STRESS AWARENESS MONTH
April represents Stress Awareness Month. It has been held every April, since 1992 to increase the public’s awareness about both the causes and cures for our modern stress epidemic. The rate of work-related stress, depression and anxiety has increased in recent years, and the last year has presented everyone with new challenges that people have not had to face before.
The article below will provide you with some important information around stress. This includes some statistics around stress and mental health, what should you do as an employer, how to raise awareness and reduce stress and finally some useful tools and information.
The information from this article has been taken from the ‘HSE’s stress section’ and the ‘Stress Management Society’ website.
According to the Mental health Foundation, 74% of UK adults say that they have felt so stressed at some point over the last year they felt overwhelmed or unable to cope. Millions of people around the UK are experiencing high levels of stress. Stress is one of the biggest public health challenges of our time, but it is still apparent that mental health is still not being taken as seriously as physical health concerns. Stress is a large factor in mental health problems including anxiety and depression. It is also linked to physical health problems like heart disease, problems with our immune system, insomnia, and digestive problems. Individually we need to understand what is causing us personal stress and learn what steps we can take to reduce it for ourselves and those around us.
Recognising the signs of stress will help everyone take the steps to prevent, reduce and manage stress in yourself and others around you.
What Should You Do as an Employer?
Employers have a legal duty to protect employees from stress at work by doing a risk assessment and acting on it. The earlier a problem is tackled the less impact it will have.
Many businesses may already have a risk assessment in place but the HSE have advised that employers should consider whether this needs to be re-assessed due to the changes and challenges brought about by the COVID-19 pandemic.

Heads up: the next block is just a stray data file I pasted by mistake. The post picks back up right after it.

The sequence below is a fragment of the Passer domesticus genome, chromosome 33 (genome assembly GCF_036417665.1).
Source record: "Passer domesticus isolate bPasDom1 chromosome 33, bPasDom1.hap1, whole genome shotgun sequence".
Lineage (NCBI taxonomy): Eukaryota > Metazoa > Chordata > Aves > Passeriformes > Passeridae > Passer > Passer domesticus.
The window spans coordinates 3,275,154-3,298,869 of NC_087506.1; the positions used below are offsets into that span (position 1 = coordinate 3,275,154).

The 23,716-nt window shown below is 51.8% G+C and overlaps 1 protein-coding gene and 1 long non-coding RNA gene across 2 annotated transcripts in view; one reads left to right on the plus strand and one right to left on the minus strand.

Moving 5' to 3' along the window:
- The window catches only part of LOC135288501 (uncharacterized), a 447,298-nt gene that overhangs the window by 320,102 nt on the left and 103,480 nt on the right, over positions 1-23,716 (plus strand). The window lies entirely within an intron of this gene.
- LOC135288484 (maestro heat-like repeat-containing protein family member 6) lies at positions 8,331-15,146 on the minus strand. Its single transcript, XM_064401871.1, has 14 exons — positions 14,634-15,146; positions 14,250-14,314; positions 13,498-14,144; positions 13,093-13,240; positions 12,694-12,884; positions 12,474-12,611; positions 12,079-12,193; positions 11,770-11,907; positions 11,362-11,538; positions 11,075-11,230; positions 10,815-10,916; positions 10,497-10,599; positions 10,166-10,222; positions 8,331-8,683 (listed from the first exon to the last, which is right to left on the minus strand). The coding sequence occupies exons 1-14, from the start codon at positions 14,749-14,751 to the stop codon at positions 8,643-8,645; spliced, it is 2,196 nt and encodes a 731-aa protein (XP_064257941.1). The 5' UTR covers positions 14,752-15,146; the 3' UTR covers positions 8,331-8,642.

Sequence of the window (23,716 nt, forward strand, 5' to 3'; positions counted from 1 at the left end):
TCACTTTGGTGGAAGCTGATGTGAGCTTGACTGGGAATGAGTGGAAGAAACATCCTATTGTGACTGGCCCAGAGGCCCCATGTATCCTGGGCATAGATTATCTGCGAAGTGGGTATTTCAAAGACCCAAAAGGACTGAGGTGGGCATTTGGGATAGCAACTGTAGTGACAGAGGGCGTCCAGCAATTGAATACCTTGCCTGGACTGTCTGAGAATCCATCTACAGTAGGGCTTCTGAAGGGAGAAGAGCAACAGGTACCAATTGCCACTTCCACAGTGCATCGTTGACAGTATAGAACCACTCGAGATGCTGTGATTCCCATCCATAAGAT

The COVID secure measures that have been put in place may have changed or created new stress. Stress affects people in many ways. What stresses one person may not affect another. Factors such as skills and experience, age or disability may all affect whether an employee can cope. Many people often feel stress when they cannot cope with pressures and demands put on them as well as other issues that may be going on. The HSE advise that employers should match demands to employees’ skills and knowledge.
Help & Guidance as an Employer
The HSE has a range of practical support and guidance available including risk assessment templates, a talking toolkit to help start conversations, workbooks, posters, a new mobile app, and a new automated stress indicator tool (SIT).
The HSE have stated that employers should assess the risks in the following areas to manage stress in the workplace. If stress in the workplace is not properly managed this can lead to poor health, lower productivity and increased accident and sickness absence rates.
Workplace experts Acas also have lots of free resources to help employers, managers and staff support mental health. This includes advice, e-learning and webinars offering advice on ways to effectively manage, provide support and minimise the impacts of negative mental health in your workplace.
For more information visit the stress section of HSE’s website.
How to Raise Awareness & Deal with Stress
- Talk about Stress and its effects – We should all work together to reduce the stigma that is associated with stress by talking about the topic openly and freely with friends, family, and colleagues.
- Share your coping mechanisms – if something has worked for you why not share it. It might benefit someone you care about and, in the meantime, it might help you take your focus off your own challenges.
- Be nice to those who are stressed and anxious – we are all undoubtedly going to experience stress and anxiety in our lifetime so treat others going through wit with compassion and empathy.
- Look after yourself – we all need to think more about self –care. Take time out of your day to relax or do something that you enjoy. Don’t forget to exercise and eat well, even when you feel too stressed.
The most crucial thing you can do when you are stressed or anxious is to make sure you are continuing to look after yourself. Make time to relax when you need to and learn to say no to plans that may be too much for you.
Useful Tools & Information
There are many useful tools and information out there on how to reduce and cope with stress, we have provided you with some below:
- Taking you from Distress to de-stress – a guide provided by the Stress Management Society
- Signs of Stress – PDF poster provided the Stress Management Society
- Free Stress Test – a free stress test provided by the Stress Management Society
- The Impact of Workplace stress – PDF poster for workplaces provided by the Stress Management Society
For more information click here, this will take you directly to the ‘Stress Management Society’ website.
We hope that this has helped with raising awareness of stress and the importance of noticing and dealing with the signs of stress. It is important now, more than ever that we take the time to look after ourselves as well as helping others around us if we can.